Tuesday, April 1, 2014
"Astonished" by Mike Erre
In Astonished, Pastor Mike Erre calls Christians away from simplistic formulas to honest and rugged faith in the mysterious and unpredictable God. God is more about deepening the mystery of faith, not removing it. Jesus should get bigger the longer we walk with him. Life and faith should grow to be more profound and wondrous, not less. In Astonished, you will see how we are far more comfortable with tips, steps and techniques for living, than we are with ruthlessly trusting the mysterious God of the Bible. God asks us to follow him into tension, frustration, and difficulty because he wants our trust, not just our intellectual agreement. He calls us to seek Him even as we live in awe of all that is yet to be known about Him. Astonished is an invitation to question in a culture that wants answers, to wonder in a world with little mystery left, and to believe in what is unseen and find it beautiful.
This book prompts us to look at the deep and honest questions we have about God, particularly those frustrating ones we tend to poke into the background, because there seems no point in wondering. Why are desert times said to be 'necessary' in our relationship with God, when we don't have them with significant fellow humans? Why does He keep Himself hidden like a kid playing hide and seek? And one I've often grappled with at different times, why should we even want to be friends with Him, if He behaves so coy and perverse? After all, human parents don't hang back, and stay silent and aloof when their children ask them questions.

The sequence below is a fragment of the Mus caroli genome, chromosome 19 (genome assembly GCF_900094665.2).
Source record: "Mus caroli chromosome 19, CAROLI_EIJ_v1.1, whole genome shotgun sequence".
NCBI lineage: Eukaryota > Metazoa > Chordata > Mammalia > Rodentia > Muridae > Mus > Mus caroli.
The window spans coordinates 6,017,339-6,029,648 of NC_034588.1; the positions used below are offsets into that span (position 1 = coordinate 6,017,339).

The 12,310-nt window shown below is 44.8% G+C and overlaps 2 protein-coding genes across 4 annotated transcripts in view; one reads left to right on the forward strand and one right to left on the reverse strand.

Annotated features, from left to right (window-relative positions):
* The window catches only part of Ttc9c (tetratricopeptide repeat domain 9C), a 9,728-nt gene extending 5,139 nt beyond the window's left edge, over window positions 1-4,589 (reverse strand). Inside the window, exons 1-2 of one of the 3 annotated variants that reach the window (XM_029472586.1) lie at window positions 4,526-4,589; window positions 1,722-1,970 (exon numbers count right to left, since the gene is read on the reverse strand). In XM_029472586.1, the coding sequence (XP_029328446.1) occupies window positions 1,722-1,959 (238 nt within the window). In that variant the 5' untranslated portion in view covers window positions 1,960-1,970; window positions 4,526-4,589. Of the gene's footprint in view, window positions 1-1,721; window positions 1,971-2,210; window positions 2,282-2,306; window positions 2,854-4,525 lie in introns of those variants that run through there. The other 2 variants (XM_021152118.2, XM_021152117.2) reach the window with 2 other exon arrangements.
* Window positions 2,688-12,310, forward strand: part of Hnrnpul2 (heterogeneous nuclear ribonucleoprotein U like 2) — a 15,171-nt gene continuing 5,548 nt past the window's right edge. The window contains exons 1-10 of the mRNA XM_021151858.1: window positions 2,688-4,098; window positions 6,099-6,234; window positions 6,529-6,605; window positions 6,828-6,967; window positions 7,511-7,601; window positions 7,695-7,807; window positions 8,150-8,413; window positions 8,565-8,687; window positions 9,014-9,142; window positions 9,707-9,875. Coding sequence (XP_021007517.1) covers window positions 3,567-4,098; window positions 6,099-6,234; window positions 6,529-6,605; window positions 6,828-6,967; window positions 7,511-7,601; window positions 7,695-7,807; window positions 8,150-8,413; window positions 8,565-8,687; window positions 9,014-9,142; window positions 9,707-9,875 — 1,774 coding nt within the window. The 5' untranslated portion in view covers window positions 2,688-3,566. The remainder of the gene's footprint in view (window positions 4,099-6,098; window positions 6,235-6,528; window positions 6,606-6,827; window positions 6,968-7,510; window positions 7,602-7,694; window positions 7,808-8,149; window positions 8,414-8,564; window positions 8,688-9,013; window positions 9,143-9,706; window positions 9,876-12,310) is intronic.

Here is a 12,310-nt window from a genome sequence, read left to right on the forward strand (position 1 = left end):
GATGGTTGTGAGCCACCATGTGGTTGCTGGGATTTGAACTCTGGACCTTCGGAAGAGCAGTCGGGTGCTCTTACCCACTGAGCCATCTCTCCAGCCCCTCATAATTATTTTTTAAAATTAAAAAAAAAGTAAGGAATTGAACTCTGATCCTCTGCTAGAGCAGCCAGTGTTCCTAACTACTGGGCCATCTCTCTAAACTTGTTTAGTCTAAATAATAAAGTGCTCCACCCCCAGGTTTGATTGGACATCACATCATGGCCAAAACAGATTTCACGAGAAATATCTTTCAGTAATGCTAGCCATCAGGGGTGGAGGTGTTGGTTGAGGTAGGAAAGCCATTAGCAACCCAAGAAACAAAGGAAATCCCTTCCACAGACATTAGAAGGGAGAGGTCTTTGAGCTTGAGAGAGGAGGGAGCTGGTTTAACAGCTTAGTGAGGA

It was refreshing to come across a book which is so direct in asking such things. Mike Erre understands why it may be easy to wonder if there is, in fact, something wrong with us, and our receivers. His observations about our end of the communication were interesting, indicating that some of our problems may be to do with assumptions we've made, which originated with vocal Christians and not with God.
He examines how we often choose to come to God out of self-interested motives, rather than simply wanting to know Him for His own sake. He points out possible flaws in our methods of sharing Him with others. Jesus Himself never felt the need to dazzle people into His kingdom, as modern Christians often seemed compelled to do, making them come across the same way as those annoying steak-knife salesmen. He was content with obscurity, and felt no pressure to polish up His message to make it more palatable for the crowds. If people wanted to pursue other options, He simply let them. And if we want to present Him as something He never presented Himself, that's our problem.
Are all of the questions answered completely? No, but if there was any way they could be, the title of this book couldn't be called "Astonished". God's mysterious and surprising ways of working are part of His character. This book's intent seemed to be to help us find out more about God, and as a bonus, it helps us find out more surprising things about ourselves, including dodgy motives and counterproductive ways to trying to probe the mystery. I enjoyed it.
I received a copy from Net Galley and David C Cook in return for an honest review.
Astonished: Recapturing the Wonder, Awe, and Mystery of Life with God available from Amazon